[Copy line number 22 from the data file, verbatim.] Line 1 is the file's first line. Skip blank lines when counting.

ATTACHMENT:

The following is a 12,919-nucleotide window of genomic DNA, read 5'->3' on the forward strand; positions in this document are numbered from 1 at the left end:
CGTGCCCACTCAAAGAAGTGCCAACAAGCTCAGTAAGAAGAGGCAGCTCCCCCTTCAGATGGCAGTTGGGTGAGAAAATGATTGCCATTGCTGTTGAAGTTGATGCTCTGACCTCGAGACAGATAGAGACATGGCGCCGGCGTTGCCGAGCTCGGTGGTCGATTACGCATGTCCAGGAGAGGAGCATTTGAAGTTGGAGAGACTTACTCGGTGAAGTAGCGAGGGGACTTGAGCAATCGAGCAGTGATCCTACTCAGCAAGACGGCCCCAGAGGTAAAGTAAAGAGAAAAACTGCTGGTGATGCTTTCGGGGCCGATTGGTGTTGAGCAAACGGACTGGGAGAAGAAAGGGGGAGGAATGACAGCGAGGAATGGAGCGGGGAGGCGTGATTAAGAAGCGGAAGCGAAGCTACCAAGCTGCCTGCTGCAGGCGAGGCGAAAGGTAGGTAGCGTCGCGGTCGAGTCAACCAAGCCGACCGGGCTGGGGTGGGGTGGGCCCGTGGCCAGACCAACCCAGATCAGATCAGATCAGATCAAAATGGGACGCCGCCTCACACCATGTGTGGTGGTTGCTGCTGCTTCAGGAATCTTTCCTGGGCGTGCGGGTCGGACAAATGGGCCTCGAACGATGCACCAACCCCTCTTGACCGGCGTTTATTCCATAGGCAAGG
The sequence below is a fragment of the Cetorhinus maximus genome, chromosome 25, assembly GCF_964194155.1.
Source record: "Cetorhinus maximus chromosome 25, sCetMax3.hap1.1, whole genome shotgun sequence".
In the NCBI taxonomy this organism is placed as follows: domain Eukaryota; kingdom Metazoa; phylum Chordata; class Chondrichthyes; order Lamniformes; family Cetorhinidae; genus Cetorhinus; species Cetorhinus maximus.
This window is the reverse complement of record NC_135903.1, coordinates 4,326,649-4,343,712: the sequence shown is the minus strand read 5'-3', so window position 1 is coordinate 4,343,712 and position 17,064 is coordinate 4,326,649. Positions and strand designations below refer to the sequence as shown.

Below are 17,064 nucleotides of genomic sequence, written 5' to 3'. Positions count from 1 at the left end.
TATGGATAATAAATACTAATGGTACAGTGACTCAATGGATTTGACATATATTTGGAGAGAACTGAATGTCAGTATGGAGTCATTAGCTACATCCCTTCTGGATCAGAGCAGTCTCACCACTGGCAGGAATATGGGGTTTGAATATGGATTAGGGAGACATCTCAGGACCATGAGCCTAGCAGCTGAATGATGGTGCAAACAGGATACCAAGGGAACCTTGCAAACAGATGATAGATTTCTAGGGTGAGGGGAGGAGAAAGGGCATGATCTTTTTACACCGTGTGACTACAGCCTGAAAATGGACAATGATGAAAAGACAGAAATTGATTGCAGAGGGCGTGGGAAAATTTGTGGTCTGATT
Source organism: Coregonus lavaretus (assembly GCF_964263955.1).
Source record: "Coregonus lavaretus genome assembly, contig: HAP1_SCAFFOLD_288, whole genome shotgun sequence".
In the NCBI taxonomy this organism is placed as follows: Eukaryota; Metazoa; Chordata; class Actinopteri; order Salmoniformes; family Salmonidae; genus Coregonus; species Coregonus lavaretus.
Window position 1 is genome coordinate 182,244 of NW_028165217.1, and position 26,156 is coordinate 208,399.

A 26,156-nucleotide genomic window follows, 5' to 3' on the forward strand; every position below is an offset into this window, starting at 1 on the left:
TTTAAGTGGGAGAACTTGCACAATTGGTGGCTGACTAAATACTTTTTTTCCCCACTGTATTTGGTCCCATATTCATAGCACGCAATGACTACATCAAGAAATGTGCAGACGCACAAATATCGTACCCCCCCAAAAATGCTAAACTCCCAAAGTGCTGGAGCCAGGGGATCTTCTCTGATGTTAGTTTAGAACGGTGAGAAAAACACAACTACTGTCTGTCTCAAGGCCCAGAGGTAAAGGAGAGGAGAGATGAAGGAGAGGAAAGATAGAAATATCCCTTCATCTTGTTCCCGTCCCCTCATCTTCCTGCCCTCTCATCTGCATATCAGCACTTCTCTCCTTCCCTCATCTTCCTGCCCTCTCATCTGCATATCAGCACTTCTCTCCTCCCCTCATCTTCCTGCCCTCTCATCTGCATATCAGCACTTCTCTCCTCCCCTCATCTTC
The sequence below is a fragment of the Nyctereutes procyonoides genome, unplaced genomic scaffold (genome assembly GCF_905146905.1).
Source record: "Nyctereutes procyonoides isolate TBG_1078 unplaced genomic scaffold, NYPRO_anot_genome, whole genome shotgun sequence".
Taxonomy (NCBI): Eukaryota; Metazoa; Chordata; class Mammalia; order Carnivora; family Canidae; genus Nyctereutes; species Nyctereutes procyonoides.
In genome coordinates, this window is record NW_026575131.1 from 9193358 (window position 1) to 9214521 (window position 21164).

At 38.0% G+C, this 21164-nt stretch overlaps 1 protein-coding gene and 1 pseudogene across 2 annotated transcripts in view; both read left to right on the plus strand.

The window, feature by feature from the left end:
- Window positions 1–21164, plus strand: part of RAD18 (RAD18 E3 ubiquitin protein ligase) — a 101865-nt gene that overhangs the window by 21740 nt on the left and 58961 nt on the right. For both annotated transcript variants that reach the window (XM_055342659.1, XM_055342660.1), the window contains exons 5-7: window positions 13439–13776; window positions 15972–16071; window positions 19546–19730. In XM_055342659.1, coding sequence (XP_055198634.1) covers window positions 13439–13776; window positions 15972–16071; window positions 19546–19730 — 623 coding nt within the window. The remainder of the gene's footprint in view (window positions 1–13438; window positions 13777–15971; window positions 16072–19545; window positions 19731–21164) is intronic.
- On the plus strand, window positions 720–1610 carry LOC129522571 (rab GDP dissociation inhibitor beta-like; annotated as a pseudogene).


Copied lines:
- On the plus strand, window positions 720–1610 carry LOC129522571 (rab GDP dissociation inhibitor beta-like; annotated as a pseudogene).